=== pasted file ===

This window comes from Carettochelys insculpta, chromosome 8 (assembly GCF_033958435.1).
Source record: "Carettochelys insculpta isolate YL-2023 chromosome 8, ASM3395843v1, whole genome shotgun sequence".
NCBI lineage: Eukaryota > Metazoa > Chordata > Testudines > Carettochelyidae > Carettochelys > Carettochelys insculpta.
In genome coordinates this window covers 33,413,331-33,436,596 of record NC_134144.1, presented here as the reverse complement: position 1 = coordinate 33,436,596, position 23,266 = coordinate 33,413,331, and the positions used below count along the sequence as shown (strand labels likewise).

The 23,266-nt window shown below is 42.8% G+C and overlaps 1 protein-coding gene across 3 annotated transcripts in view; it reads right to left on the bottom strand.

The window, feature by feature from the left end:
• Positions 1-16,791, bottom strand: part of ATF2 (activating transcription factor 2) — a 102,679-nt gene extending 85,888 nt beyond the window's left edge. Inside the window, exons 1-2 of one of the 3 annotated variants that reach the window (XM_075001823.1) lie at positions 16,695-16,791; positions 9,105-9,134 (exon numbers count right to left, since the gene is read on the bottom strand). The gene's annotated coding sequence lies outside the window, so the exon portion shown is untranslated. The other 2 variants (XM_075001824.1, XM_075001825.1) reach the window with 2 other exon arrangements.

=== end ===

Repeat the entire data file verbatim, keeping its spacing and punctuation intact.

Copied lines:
This window comes from Carettochelys insculpta, chromosome 8 (assembly GCF_033958435.1).
Source record: "Carettochelys insculpta isolate YL-2023 chromosome 8, ASM3395843v1, whole genome shotgun sequence".
NCBI lineage: Eukaryota > Metazoa > Chordata > Testudines > Carettochelyidae > Carettochelys > Carettochelys insculpta.
In genome coordinates this window covers 33,413,331-33,436,596 of record NC_134144.1, presented here as the reverse complement: position 1 = coordinate 33,436,596, position 23,266 = coordinate 33,413,331, and the positions used below count along the sequence as shown (strand labels likewise).

The 23,266-nt window shown below is 42.8% G+C and overlaps 1 protein-coding gene across 3 annotated transcripts in view; it reads right to left on the bottom strand.

The window, feature by feature from the left end:
• Positions 1-16,791, bottom strand: part of ATF2 (activating transcription factor 2) — a 102,679-nt gene extending 85,888 nt beyond the window's left edge. Inside the window, exons 1-2 of one of the 3 annotated variants that reach the window (XM_075001823.1) lie at positions 16,695-16,791; positions 9,105-9,134 (exon numbers count right to left, since the gene is read on the bottom strand). The gene's annotated coding sequence lies outside the window, so the exon portion shown is untranslated. The other 2 variants (XM_075001824.1, XM_075001825.1) reach the window with 2 other exon arrangements.